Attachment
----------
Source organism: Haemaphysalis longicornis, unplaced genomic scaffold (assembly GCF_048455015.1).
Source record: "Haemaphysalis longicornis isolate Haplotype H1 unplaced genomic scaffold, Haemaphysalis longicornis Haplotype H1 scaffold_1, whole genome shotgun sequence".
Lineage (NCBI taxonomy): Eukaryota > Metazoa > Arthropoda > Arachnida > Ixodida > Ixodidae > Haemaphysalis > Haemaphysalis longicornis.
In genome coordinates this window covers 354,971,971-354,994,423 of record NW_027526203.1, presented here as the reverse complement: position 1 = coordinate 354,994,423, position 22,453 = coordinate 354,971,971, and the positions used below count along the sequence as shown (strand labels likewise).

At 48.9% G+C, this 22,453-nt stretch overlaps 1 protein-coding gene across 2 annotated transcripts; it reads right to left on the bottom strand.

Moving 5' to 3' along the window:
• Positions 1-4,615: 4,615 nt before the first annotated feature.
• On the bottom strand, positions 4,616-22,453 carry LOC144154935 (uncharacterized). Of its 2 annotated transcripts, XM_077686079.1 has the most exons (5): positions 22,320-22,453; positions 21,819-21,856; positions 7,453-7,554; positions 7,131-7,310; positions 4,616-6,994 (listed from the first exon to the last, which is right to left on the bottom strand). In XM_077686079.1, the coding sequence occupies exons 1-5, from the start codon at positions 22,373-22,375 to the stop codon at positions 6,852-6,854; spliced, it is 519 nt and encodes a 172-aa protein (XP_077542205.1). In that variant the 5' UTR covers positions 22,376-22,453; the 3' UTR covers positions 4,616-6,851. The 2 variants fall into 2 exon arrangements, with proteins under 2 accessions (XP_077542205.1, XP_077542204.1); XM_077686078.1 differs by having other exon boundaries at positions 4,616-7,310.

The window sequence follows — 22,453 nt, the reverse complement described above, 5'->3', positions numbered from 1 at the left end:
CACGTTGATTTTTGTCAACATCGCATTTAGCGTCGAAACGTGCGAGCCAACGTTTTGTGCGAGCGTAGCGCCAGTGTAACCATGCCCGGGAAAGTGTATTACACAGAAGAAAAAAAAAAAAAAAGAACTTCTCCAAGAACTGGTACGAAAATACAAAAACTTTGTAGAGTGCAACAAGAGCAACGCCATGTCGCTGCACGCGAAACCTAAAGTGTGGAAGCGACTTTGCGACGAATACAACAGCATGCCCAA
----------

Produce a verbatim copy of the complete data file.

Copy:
Source organism: Haemaphysalis longicornis, unplaced genomic scaffold (assembly GCF_048455015.1).
Source record: "Haemaphysalis longicornis isolate Haplotype H1 unplaced genomic scaffold, Haemaphysalis longicornis Haplotype H1 scaffold_1, whole genome shotgun sequence".
Lineage (NCBI taxonomy): Eukaryota > Metazoa > Arthropoda > Arachnida > Ixodida > Ixodidae > Haemaphysalis > Haemaphysalis longicornis.
In genome coordinates this window covers 354,971,971-354,994,423 of record NW_027526203.1, presented here as the reverse complement: position 1 = coordinate 354,994,423, position 22,453 = coordinate 354,971,971, and the positions used below count along the sequence as shown (strand labels likewise).

At 48.9% G+C, this 22,453-nt stretch overlaps 1 protein-coding gene across 2 annotated transcripts; it reads right to left on the bottom strand.

Moving 5' to 3' along the window:
• Positions 1-4,615: 4,615 nt before the first annotated feature.
• On the bottom strand, positions 4,616-22,453 carry LOC144154935 (uncharacterized). Of its 2 annotated transcripts, XM_077686079.1 has the most exons (5): positions 22,320-22,453; positions 21,819-21,856; positions 7,453-7,554; positions 7,131-7,310; positions 4,616-6,994 (listed from the first exon to the last, which is right to left on the bottom strand). In XM_077686079.1, the coding sequence occupies exons 1-5, from the start codon at positions 22,373-22,375 to the stop codon at positions 6,852-6,854; spliced, it is 519 nt and encodes a 172-aa protein (XP_077542205.1). In that variant the 5' UTR covers positions 22,376-22,453; the 3' UTR covers positions 4,616-6,851. The 2 variants fall into 2 exon arrangements, with proteins under 2 accessions (XP_077542205.1, XP_077542204.1); XM_077686078.1 differs by having other exon boundaries at positions 4,616-7,310.

The window sequence follows — 22,453 nt, the reverse complement described above, 5'->3', positions numbered from 1 at the left end:
CACGTTGATTTTTGTCAACATCGCATTTAGCGTCGAAACGTGCGAGCCAACGTTTTGTGCGAGCGTAGCGCCAGTGTAACCATGCCCGGGAAAGTGTATTACACAGAAGAAAAAAAAAAAAAAAGAACTTCTCCAAGAACTGGTACGAAAATACAAAAACTTTGTAGAGTGCAACAAGAGCAACGCCATGTCGCTGCACGCGAAACCTAAAGTGTGGAAGCGACTTTGCGACGAATACAACAGCATGCCCAA